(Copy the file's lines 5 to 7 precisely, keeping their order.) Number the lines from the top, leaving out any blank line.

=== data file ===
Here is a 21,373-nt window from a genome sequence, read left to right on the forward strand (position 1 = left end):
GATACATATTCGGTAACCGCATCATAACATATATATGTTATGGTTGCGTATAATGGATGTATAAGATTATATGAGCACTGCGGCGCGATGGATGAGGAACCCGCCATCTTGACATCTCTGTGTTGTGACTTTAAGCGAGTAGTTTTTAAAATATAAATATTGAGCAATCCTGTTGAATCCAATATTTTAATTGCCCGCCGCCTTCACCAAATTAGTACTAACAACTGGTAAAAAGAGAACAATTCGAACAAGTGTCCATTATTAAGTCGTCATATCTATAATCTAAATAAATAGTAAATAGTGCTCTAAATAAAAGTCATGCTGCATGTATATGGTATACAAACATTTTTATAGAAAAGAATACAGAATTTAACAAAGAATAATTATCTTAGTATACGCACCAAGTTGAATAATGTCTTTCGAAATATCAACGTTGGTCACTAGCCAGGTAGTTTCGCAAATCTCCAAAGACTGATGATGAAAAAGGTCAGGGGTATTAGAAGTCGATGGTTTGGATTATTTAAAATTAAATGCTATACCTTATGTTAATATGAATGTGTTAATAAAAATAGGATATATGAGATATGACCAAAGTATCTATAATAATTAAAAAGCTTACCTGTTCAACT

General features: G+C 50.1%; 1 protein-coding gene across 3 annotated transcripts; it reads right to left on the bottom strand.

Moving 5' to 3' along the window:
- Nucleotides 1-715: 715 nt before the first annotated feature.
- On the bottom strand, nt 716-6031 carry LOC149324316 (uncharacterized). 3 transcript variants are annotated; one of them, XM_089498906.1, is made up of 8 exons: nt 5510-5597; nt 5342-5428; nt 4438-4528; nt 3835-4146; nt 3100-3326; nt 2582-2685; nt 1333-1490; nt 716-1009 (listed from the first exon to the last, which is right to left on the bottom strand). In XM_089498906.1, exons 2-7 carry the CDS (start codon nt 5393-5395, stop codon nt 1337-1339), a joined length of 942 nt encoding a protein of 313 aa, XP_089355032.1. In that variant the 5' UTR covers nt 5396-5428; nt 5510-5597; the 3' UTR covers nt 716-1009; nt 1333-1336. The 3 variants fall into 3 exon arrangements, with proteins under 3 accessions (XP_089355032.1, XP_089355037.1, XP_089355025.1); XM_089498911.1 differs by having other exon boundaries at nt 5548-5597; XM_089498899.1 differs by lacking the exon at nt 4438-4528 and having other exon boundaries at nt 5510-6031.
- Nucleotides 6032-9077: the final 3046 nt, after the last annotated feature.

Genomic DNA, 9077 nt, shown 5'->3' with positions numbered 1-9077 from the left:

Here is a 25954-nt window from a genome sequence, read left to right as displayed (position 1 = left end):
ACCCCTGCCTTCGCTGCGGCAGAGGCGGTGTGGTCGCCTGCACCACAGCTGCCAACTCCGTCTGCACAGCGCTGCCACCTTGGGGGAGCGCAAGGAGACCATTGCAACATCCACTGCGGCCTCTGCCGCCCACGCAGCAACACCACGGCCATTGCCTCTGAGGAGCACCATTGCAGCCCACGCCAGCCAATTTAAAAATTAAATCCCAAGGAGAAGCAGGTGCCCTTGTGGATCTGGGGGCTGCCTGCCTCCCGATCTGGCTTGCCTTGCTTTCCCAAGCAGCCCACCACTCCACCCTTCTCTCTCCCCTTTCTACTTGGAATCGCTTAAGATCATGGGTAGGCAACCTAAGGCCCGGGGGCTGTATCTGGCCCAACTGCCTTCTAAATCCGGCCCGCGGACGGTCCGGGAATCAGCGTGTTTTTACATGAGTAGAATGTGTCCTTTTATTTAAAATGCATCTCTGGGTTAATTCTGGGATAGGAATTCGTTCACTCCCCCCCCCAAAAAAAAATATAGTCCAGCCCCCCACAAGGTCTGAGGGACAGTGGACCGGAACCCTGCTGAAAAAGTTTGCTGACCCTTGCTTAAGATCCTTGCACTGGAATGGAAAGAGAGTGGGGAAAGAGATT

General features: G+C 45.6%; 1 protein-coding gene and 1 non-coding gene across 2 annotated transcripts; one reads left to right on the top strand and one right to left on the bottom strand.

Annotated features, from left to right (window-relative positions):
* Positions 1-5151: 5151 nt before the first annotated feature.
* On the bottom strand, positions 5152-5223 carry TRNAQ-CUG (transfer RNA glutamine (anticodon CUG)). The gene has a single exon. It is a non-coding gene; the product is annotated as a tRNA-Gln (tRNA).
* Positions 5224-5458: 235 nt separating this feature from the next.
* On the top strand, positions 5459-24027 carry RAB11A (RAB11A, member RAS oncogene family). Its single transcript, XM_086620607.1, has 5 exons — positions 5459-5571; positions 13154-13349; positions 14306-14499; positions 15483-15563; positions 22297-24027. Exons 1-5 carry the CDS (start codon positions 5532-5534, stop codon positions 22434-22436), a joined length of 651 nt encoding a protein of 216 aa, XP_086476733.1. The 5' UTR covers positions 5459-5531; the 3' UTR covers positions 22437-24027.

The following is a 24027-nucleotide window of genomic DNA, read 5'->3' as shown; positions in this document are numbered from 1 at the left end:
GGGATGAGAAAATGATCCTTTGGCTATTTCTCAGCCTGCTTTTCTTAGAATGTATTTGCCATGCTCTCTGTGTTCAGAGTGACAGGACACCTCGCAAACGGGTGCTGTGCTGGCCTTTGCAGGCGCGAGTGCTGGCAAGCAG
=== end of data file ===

- Nucleotides 1-715: 715 nt before the first annotated feature.
- On the bottom strand, nt 716-6031 carry LOC149324316 (uncharacterized). 3 transcript variants are annotated; one of them, XM_089498906.1, is made up of 8 exons: nt 5510-5597; nt 5342-5428; nt 4438-4528; nt 3835-4146; nt 3100-3326; nt 2582-2685; nt 1333-1490; nt 716-1009 (listed from the first exon to the last, which is right to left on the bottom strand). In XM_089498906.1, exons 2-7 carry the CDS (start codon nt 5393-5395, stop codon nt 1337-1339), a joined length of 942 nt encoding a protein of 313 aa, XP_089355032.1. In that variant the 5' UTR covers nt 5396-5428; nt 5510-5597; the 3' UTR covers nt 716-1009; nt 1333-1336. The 3 variants fall into 3 exon arrangements, with proteins under 3 accessions (XP_089355032.1, XP_089355037.1, XP_089355025.1); XM_089498911.1 differs by having other exon boundaries at nt 5548-5597; XM_089498899.1 differs by lacking the exon at nt 4438-4528 and having other exon boundaries at nt 5510-6031.
- Nucleotides 6032-9077: the final 3046 nt, after the last annotated feature.